Study reveals health risks in low-income homesFeb 12, 2019
A team of investigators from the Colorado School of Public Health and the University of Colorado Boulder has identified that people living in homes with high ventilation are more likely to suffer from respiratory health issues such as asthma.
The findings are published in the February print issue of Environmental Research.
The Colorado Home Energy Efficiency and Respiratory Health (CHEER) study evaluated the impact of air-exchange rates on respiratory health in low-income, urban homes in the cities of Denver, Aurora, Boulder, Loveland and Fort Collins. The study revealed that many homes had high ventilation rates, also known as air-exchange rates – the rate at which outdoor air replaces indoor air within a room (median 0.54 air changes per hour; range 0.10 to 2.17).
Jarring results: four times more likely to report cough
The findings show that residents in drafty homes with higher air-exchange rates were more likely to report a chronic cough, asthma and asthma-like symptoms.
Notably, people in homes with the highest air-exchange rates were approximately four times more likely to report a chronic cough than people living in households with the lowest air-exchange rates.
Similarly, people were two to four times more likely to report asthma or asthma-like symptoms if they lived in households with the highest ventilation rates versus the lowest.
“The goal of this study was to understand the health impacts of home weatherization practices. Many of these practices focus on reducing air exchange rates between the building interior and outdoor environment,” said Elizabeth Carlton, PhD, assistant professor in Environmental and Occupational Health at the Colorado School of Public Health. “We found people in the homes with the highest air-exchange rates – the leakiest homes – were considerably more likely to report chronic cough, asthma or asthma-like symptoms. It is possible that in homes with high air-exchange rates, outdoor pollutants are entering the home and affecting health. If true, home-energy efficiency measures may be an effective way to protect health in areas with high pollution such as homes located near major roads.”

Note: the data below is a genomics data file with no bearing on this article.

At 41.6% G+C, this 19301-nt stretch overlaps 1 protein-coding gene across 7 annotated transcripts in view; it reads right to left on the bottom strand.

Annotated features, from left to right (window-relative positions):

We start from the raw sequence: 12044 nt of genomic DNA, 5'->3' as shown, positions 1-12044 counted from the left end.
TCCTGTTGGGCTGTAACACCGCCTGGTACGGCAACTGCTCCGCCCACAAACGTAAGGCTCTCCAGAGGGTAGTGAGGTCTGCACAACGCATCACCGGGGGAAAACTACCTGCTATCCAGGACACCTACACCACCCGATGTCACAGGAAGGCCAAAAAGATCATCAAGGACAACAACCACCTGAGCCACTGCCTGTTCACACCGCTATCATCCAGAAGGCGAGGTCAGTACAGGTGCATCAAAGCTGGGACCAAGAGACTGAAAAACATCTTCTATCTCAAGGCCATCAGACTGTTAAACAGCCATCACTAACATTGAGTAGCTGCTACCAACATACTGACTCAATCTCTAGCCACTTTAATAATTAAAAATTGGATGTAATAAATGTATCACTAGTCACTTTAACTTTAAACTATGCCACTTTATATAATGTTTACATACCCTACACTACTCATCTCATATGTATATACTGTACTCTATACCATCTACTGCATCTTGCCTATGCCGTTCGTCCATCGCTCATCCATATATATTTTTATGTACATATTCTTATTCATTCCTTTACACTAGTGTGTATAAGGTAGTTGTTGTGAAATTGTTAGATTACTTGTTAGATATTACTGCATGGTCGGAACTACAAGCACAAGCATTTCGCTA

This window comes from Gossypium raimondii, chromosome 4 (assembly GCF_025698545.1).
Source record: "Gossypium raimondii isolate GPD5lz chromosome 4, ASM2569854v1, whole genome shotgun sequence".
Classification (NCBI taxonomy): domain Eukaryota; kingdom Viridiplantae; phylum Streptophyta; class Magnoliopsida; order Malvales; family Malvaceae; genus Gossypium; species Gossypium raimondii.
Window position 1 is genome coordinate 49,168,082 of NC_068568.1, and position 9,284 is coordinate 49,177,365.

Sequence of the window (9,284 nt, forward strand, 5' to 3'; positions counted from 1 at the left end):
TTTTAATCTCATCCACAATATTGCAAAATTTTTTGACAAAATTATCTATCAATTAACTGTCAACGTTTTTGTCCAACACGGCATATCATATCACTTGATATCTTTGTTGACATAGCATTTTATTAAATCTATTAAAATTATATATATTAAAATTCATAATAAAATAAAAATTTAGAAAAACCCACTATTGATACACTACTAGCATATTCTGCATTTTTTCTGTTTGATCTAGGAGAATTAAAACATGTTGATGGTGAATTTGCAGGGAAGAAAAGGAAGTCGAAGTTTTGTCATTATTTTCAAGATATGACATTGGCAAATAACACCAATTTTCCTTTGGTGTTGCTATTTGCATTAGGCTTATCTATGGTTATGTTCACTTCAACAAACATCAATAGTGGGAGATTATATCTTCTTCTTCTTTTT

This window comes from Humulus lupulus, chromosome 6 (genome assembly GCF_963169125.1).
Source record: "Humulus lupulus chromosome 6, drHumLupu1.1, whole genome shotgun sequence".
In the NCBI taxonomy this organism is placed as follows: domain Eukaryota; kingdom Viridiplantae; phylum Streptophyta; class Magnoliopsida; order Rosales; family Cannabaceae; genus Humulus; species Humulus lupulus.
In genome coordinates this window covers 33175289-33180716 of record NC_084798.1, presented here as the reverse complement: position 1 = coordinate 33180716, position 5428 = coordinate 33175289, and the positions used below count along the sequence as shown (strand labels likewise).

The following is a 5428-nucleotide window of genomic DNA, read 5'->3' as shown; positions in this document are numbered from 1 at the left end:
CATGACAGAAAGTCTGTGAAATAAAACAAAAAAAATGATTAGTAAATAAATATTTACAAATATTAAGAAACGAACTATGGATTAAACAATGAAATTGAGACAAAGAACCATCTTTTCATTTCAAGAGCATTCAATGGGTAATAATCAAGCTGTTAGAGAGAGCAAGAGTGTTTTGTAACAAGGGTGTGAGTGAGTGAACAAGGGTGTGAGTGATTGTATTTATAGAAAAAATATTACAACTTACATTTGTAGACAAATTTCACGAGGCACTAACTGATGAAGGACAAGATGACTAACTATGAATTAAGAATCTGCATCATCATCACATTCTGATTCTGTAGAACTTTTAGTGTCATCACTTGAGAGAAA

Carlton adds, “The health effects of high-exchange rates in urban areas are not well-documented, and since Americans spend approximately 90 percent of their time indoors, it’s crucial to have a better understanding of the impact of leaky homes.”
The negative impact of outdoor pollutants
While prior studies have highlighted the potential hazards of low ventilation rates in residences, this study reveals high ventilation rates in many urban-area homes and that these high air-exchange rates may have a negative impact on respiratory health. Based on the findings, the infiltration of outdoor pollutants into leaky homes, such as traffic-related pollutants, could be a significant cause of chronic respiratory issues and an array of health outcomes.
The (CHEER) research is a cross-sectional study that enrolled 302 people in 216 non-smoking, low-income homes. A blower door test was conducted and the annual average air-exchange rate (AAER) was estimated for each house. Respiratory health was assessed using a structured questionnaire based on standard instruments. The researchers evaluated the association between AAER and respiratory symptoms, adjusting for relevant variants such as age, sex, location and both indoor and outdoor pollution.
“This study was a one-of-a-kind opportunity to combine engineering, geography and public health expertise,” said Shelly Miller, PhD, professor in Mechanical Engineering at the University of Colorado Boulder. “We hope that the results of our research will help rethink how we expend energy in homes for heating and cooling and how we best ventilate homes, especially in under-resourced communities that often live in polluted urban areas.”
This study was developed under an assistance agreement awarded by the U.S. Environmental Protection Agency.
Written by Julia Milzer for CU Anschutz Today.